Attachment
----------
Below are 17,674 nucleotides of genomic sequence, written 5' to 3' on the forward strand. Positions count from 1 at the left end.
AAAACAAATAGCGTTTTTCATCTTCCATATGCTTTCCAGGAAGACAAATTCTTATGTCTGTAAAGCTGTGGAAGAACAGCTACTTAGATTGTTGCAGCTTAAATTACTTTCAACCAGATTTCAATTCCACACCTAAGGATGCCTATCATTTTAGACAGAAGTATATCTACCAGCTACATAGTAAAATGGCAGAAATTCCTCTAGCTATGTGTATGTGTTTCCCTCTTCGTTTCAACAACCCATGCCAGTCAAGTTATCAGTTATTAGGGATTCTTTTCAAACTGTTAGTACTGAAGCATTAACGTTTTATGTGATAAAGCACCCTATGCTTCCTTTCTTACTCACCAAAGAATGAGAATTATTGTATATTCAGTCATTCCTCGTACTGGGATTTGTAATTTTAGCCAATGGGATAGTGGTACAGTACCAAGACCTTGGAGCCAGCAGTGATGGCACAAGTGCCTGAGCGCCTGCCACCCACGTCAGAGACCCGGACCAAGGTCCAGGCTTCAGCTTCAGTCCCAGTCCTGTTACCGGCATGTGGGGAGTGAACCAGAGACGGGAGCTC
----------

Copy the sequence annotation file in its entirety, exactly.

Below are 17,674 nucleotides of genomic sequence, written 5' to 3' on the forward strand. Positions count from 1 at the left end.
AAAACAAATAGCGTTTTTCATCTTCCATATGCTTTCCAGGAAGACAAATTCTTATGTCTGTAAAGCTGTGGAAGAACAGCTACTTAGATTGTTGCAGCTTAAATTACTTTCAACCAGATTTCAATTCCACACCTAAGGATGCCTATCATTTTAGACAGAAGTATATCTACCAGCTACATAGTAAAATGGCAGAAATTCCTCTAGCTATGTGTATGTGTTTCCCTCTTCGTTTCAACAACCCATGCCAGTCAAGTTATCAGTTATTAGGGATTCTTTTCAAACTGTTAGTACTGAAGCATTAACGTTTTATGTGATAAAGCACCCTATGCTTCCTTTCTTACTCACCAAAGAATGAGAATTATTGTATATTCAGTCATTCCTCGTACTGGGATTTGTAATTTTAGCCAATGGGATAGTGGTACAGTACCAAGACCTTGGAGCCAGCAGTGATGGCACAAGTGCCTGAGCGCCTGCCACCCACGTCAGAGACCCGGACCAAGGTCCAGGCTTCAGCTTCAGTCCCAGTCCTGTTACCGGCATGTGGGGAGTGAACCAGAGACGGGAGCTC